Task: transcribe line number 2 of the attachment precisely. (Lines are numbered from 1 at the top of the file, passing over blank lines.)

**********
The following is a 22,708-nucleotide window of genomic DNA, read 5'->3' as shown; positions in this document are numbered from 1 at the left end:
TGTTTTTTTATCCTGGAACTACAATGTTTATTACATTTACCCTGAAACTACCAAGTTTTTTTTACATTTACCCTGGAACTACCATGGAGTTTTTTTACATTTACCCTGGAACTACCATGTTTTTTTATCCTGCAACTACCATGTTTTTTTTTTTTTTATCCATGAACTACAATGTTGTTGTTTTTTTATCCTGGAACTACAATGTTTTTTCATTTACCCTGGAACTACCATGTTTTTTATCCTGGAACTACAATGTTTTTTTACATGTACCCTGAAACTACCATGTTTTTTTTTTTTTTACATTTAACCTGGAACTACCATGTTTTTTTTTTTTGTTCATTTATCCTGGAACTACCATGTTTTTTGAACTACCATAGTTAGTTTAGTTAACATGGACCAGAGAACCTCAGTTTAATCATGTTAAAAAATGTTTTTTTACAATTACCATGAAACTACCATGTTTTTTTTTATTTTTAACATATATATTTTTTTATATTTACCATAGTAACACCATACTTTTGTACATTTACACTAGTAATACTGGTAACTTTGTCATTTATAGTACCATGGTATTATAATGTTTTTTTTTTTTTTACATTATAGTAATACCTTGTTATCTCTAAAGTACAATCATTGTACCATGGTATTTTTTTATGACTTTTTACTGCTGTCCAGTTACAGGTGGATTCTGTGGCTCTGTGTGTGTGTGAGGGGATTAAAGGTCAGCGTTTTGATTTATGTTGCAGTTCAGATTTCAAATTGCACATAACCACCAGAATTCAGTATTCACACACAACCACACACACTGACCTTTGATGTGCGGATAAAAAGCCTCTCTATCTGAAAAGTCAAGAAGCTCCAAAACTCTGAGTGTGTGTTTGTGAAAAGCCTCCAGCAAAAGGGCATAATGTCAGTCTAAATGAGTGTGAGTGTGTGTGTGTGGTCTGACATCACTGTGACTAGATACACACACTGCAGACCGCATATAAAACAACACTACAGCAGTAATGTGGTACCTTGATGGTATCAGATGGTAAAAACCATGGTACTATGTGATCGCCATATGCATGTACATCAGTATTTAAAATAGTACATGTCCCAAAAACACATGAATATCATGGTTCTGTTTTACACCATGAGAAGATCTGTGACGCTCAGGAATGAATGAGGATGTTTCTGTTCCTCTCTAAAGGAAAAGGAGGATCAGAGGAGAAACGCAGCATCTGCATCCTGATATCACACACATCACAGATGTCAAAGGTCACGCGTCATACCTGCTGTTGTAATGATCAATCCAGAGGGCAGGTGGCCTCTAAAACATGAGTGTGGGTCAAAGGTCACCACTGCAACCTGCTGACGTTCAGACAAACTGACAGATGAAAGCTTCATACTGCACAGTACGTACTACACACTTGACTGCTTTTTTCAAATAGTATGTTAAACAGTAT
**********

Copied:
TGTTTTTTTATCCTGGAACTACAATGTTTATTACATTTACCCTGAAACTACCAAGTTTTTTTTACATTTACCCTGGAACTACCATGGAGTTTTTTTACATTTACCCTGGAACTACCATGTTTTTTTATCCTGCAACTACCATGTTTTTTTTTTTTTTATCCATGAACTACAATGTTGTTGTTTTTTTATCCTGGAACTACAATGTTTTTTCATTTACCCTGGAACTACCATGTTTTTTATCCTGGAACTACAATGTTTTTTTACATGTACCCTGAAACTACCATGTTTTTTTTTTTTTTACATTTAACCTGGAACTACCATGTTTTTTTTTTTTGTTCATTTATCCTGGAACTACCATGTTTTTTGAACTACCATAGTTAGTTTAGTTAACATGGACCAGAGAACCTCAGTTTAATCATGTTAAAAAATGTTTTTTTACAATTACCATGAAACTACCATGTTTTTTTTTATTTTTAACATATATATTTTTTTATATTTACCATAGTAACACCATACTTTTGTACATTTACACTAGTAATACTGGTAACTTTGTCATTTATAGTACCATGGTATTATAATGTTTTTTTTTTTTTTACATTATAGTAATACCTTGTTATCTCTAAAGTACAATCATTGTACCATGGTATTTTTTTATGACTTTTTACTGCTGTCCAGTTACAGGTGGATTCTGTGGCTCTGTGTGTGTGTGAGGGGATTAAAGGTCAGCGTTTTGATTTATGTTGCAGTTCAGATTTCAAATTGCACATAACCACCAGAATTCAGTATTCACACACAACCACACACACTGACCTTTGATGTGCGGATAAAAAGCCTCTCTATCTGAAAAGTCAAGAAGCTCCAAAACTCTGAGTGTGTGTTTGTGAAAAGCCTCCAGCAAAAGGGCATAATGTCAGTCTAAATGAGTGTGAGTGTGTGTGTGTGGTCTGACATCACTGTGACTAGATACACACACTGCAGACCGCATATAAAACAACACTACAGCAGTAATGTGGTACCTTGATGGTATCAGATGGTAAAAACCATGGTACTATGTGATCGCCATATGCATGTACATCAGTATTTAAAATAGTACATGTCCCAAAAACACATGAATATCATGGTTCTGTTTTACACCATGAGAAGATCTGTGACGCTCAGGAATGAATGAGGATGTTTCTGTTCCTCTCTAAAGGAAAAGGAGGATCAGAGGAGAAACGCAGCATCTGCATCCTGATATCACACACATCACAGATGTCAAAGGTCACGCGTCATACCTGCTGTTGTAATGATCAATCCAGAGGGCAGGTGGCCTCTAAAACATGAGTGTGGGTCAAAGGTCACCACTGCAACCTGCTGACGTTCAGACAAACTGACAGATGAAAGCTTCATACTGCACAGTACGTACTACACACTTGACTGCTTTTTTCAAATAGTATGTTAAACAGTAT